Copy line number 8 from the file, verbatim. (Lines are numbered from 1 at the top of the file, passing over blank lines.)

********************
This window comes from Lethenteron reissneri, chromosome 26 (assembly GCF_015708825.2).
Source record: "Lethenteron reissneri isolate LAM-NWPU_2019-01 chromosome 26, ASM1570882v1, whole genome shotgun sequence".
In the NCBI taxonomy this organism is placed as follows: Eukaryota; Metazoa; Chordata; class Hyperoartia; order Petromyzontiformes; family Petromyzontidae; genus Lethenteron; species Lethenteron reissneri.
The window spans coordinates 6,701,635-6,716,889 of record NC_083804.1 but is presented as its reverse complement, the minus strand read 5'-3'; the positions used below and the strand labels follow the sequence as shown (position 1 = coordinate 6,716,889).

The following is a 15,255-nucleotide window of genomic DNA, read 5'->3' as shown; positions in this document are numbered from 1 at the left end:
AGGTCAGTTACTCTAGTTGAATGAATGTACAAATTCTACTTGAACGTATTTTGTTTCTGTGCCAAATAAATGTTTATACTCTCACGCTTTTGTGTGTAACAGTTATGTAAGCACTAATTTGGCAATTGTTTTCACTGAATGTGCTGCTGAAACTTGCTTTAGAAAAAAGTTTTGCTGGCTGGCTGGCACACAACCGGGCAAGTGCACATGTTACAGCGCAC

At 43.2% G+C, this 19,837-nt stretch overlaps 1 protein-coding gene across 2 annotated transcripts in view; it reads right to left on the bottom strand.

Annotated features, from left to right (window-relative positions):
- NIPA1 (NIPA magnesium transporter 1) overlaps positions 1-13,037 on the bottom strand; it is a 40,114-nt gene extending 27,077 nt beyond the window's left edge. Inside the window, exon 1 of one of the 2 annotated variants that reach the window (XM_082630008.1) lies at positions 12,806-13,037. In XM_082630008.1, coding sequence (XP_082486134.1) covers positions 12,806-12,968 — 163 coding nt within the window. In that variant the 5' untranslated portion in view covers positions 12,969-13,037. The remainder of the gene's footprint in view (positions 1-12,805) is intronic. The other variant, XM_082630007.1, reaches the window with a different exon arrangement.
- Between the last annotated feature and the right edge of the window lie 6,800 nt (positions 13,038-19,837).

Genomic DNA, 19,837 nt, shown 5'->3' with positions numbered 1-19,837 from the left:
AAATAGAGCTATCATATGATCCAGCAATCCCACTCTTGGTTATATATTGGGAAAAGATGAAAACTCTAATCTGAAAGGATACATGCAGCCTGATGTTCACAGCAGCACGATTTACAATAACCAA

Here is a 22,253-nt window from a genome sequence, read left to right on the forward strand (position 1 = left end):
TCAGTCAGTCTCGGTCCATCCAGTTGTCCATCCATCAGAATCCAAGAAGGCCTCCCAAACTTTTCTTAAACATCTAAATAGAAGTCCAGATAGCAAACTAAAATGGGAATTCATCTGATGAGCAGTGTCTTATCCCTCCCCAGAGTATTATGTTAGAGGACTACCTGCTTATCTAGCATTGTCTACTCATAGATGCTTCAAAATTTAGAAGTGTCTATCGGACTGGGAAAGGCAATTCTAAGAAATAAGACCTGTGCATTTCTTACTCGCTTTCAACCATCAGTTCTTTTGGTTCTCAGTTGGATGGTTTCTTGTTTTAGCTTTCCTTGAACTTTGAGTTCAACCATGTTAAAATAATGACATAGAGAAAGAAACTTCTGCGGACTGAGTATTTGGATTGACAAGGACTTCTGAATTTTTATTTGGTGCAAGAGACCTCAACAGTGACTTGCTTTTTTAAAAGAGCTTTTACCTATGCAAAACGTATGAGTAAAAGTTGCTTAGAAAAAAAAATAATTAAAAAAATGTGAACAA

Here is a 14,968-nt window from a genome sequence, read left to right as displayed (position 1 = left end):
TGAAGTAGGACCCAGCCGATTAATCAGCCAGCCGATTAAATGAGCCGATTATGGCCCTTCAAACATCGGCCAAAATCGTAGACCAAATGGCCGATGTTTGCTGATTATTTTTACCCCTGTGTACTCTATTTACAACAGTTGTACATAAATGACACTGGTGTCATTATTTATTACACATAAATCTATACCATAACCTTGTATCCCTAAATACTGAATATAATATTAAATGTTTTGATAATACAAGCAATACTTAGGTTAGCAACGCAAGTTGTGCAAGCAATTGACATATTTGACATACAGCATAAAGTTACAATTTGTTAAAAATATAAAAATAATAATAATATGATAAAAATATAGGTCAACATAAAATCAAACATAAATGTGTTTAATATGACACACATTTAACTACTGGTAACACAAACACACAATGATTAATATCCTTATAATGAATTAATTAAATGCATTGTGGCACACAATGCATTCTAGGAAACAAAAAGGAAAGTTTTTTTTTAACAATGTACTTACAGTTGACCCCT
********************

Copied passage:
Annotated features, from left to right (window-relative positions):